Skip ahead a decade and my colleague retired. I inherited teaching the course (but as part of my regular teaching load).
As an undergrad, I'd been intimidated by higher math and by my mathlete friends who were fans of the philosophy department's logic courses. I avoided both disciplines as much as possible.
|Walter Cronkite in '53|
|Cassavetes as Plato; Culp as Xenophon|
That's how shallow my understanding was. (Go ahead. Ask me if I get sidetracked sometimes.)
Luckily, my colleague left behind lots of great teaching ideas. I got interested. Since I couldn't ad lib about anything philosophical, I had to read a lot on my own and come up with teaching ideas too. And I think I created some good ones.
All that is prologue to reading Anthony Gottlieb's review of Rebecca Newberger Goldstein's book, Plato at the Googleplex, Why Philosophy Won't Go Away. A couple people later panned the review, but it persuaded me to buy (yes, buy) a copy of the book and dig into it. (That digging took awhile. That's why I haven't written anything here for six weeks.)
Alternating with those chapters are episodes in which Plato appears in the present-day United States. He visits a philosophy class. He goes on a book tour to promote his work that includes a stop at the Googleplex, the corporate headquarters of Google, Inc. to discuss crowdsourced ethics, a debate at the 92nd Street Y about child rearing, a session with Dear Margo, helping her answer questions from readers, an interview with a dismissive, right-wing radio host, and a session with a neuroscientist and a cognitive scientist about free will. That debate ends as the scientists are about to observe the operation of Plato's brain using functional magnetic resonance imaging (fMRI).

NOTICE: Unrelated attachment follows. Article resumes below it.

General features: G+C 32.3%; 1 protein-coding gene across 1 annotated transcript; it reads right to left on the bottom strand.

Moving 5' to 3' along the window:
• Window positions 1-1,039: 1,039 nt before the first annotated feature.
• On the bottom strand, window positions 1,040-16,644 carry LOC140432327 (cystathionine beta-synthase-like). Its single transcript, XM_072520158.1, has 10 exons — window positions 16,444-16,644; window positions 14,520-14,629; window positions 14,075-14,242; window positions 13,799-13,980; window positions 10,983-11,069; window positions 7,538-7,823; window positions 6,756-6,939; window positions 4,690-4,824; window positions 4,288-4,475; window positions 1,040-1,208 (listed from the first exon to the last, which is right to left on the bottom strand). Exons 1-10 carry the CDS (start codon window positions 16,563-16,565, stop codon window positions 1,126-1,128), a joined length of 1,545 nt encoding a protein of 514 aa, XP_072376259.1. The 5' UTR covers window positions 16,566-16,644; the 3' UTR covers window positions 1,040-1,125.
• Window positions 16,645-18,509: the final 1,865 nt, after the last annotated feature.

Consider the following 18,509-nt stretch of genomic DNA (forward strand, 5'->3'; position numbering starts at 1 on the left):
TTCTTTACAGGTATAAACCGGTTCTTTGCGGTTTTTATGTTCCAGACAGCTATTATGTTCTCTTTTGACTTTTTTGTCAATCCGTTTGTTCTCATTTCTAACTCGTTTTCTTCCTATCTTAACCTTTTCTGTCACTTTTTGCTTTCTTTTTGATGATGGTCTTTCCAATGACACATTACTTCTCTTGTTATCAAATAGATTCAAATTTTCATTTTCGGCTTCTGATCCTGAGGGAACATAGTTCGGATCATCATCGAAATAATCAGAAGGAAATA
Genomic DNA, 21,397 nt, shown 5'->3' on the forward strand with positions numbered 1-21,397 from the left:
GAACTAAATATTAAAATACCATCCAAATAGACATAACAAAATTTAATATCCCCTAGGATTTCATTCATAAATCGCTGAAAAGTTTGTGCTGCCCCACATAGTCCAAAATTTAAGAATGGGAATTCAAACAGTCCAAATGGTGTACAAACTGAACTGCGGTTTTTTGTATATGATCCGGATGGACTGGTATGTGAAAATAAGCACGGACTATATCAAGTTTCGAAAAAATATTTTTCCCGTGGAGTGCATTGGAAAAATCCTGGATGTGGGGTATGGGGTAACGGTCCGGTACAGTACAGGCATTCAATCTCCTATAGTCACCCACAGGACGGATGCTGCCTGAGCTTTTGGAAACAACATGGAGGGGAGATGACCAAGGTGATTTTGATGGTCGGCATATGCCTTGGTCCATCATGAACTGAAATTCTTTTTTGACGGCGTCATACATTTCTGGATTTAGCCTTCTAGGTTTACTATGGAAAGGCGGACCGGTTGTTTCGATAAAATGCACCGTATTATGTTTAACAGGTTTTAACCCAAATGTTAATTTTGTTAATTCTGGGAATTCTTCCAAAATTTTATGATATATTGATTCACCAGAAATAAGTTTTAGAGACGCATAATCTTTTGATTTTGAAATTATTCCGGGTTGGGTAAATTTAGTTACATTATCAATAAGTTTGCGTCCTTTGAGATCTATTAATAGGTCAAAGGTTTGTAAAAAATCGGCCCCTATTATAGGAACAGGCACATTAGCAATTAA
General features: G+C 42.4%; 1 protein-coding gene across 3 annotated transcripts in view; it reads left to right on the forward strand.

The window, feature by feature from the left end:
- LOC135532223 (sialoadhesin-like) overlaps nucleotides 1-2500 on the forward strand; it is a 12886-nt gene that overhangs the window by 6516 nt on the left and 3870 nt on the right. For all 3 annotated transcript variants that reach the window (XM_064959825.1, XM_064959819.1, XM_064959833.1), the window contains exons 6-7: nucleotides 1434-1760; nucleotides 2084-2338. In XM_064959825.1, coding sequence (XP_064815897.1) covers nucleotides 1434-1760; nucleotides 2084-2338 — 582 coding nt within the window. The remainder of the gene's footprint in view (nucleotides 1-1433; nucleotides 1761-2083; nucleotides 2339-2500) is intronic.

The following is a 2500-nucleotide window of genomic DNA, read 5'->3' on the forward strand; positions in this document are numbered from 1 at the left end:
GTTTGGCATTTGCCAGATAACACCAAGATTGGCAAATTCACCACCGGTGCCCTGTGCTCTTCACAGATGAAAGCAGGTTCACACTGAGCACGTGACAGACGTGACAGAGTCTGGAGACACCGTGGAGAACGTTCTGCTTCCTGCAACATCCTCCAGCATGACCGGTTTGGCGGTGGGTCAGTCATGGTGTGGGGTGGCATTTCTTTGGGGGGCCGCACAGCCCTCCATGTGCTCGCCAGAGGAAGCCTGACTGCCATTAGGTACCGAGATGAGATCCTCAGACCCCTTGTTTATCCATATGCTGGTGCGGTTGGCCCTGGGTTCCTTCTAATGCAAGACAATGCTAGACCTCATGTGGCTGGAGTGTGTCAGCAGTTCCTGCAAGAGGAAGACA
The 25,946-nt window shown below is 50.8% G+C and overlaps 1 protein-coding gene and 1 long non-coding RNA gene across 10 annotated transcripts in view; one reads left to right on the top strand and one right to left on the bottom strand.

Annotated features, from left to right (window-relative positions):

In each of these chapters about the 2400-year-old philosopher visitng the USA, there's a dialogue. Maybe they're modeled on dialogues Plato wrote. (Someone more knowledgeable will have to tell us.) But for the first time I sort of understood what was being debated. I reveled in those chapters. In his review, Gottlieb suggested that the philosophical essays were more valuable and the imaginary dialogues could have been omitted. I think the opposite is true. I read the words of the essays, but I didn't struggle to understand them. I did concentrate on the dialogues. The book is over 400 pages. I'd be okay with losing the essays.
So now it's up to you to read Plato at the Googleplex (I think it's worth the time) and tell us what you thought of it. Write and tell this little bit of the world.
Or, if you've read something else you would like to recommend or advise avoiding, you can write too.
- Michale Dirda's review in the Washington Post.
- Colin McGinn's review in The Wall Street Journal
- David Auerbach's review at Slate.
- Rosecrans Baldwin's review at NPR.